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The SSRC Library allows visitors to access materials related to self-sufficiency programs, practice and research. Visitors can view common search terms, conduct a keyword search or create a custom search using any combination of the filters at the left side of this page. To conduct a keyword search, type a term or combination of terms into the search box below, select whether you want to search the exact phrase or the words in any order, and click on the blue button to the right of the search box to view relevant results.

Writing a paper? Working on a literature review? Citing research in a funding proposal? Use the SSRC Citation Assistance Tool to compile citations.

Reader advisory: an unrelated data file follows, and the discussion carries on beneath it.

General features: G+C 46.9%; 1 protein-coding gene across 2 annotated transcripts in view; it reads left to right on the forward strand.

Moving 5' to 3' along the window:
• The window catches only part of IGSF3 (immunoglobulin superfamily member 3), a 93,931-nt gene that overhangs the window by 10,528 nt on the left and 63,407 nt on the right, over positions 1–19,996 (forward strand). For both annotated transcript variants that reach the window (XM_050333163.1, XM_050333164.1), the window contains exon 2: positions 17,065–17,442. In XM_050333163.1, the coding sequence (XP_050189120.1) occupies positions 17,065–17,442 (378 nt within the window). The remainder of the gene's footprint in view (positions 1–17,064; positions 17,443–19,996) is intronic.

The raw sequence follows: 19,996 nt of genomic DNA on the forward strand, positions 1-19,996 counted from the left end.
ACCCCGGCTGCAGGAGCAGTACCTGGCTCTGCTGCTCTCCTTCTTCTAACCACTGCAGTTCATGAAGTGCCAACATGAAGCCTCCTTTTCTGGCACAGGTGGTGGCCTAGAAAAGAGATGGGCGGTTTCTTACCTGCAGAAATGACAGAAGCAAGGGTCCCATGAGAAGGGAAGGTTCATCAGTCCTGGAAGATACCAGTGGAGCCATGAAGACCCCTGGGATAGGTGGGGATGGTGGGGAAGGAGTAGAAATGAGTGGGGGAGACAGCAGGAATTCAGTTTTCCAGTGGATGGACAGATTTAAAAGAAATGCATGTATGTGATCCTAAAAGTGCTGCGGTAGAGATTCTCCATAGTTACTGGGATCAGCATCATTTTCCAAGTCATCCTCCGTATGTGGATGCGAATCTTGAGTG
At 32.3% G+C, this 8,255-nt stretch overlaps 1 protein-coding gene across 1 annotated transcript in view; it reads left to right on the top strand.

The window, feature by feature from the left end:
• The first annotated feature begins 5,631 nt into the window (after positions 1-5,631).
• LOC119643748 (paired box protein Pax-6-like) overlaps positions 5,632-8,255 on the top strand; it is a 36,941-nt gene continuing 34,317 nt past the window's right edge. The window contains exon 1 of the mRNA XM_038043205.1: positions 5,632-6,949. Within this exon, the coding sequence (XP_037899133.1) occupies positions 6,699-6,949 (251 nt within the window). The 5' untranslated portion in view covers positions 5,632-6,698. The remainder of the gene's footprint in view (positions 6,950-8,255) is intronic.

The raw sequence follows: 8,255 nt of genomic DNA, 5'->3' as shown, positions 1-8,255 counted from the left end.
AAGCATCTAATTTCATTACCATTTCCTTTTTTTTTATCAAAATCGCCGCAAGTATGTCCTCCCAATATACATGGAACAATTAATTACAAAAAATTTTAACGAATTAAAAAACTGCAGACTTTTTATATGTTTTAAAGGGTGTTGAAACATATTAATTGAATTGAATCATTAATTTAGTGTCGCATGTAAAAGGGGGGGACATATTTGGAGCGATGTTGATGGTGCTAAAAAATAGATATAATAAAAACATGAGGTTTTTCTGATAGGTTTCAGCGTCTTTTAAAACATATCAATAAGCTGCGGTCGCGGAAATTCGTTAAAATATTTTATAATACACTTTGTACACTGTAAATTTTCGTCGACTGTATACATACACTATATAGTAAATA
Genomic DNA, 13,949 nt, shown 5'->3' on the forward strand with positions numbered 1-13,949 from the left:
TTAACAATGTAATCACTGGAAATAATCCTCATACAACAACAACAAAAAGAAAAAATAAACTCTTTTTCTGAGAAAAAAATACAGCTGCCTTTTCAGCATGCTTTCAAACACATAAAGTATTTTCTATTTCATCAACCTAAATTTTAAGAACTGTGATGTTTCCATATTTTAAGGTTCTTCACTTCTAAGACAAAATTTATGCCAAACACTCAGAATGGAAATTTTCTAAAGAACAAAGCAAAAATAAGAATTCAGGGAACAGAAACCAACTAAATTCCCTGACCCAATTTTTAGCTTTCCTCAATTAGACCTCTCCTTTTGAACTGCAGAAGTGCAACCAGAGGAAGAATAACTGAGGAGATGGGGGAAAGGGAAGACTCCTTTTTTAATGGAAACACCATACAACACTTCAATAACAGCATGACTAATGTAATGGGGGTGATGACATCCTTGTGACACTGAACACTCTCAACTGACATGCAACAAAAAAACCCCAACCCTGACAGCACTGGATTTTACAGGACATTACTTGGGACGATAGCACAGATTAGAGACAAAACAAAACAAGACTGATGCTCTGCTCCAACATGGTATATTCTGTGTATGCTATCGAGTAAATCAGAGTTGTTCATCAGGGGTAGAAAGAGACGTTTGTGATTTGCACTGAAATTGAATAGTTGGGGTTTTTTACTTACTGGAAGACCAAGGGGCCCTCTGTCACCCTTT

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The SSRC Library includes resources which may be available only via journal subscription. The SSRC may be able to provide users without subscription access to a particular journal with a single use copy of the full text.  Please email the SSRC with your request.

The SSRC Library collection is constantly growing and new research is added regularly. We welcome our users to submit a library item to help us grow our collection in response to your needs.


  • Individual Author: Remler, Dahlia K.; Glied, Sherry A.
    Reference Type: Journal Article
    Year: 2003

     Many uninsured Americans are already eligible for free or low-cost public coverage through Medicaid or Children’s Health Insurance Program (CHIP) but do not “take up” that coverage. However, several other public programs, such as food stamps and unemployment insurance, also have less-than-complete take-up rates, and take-up rates vary considerably among programs.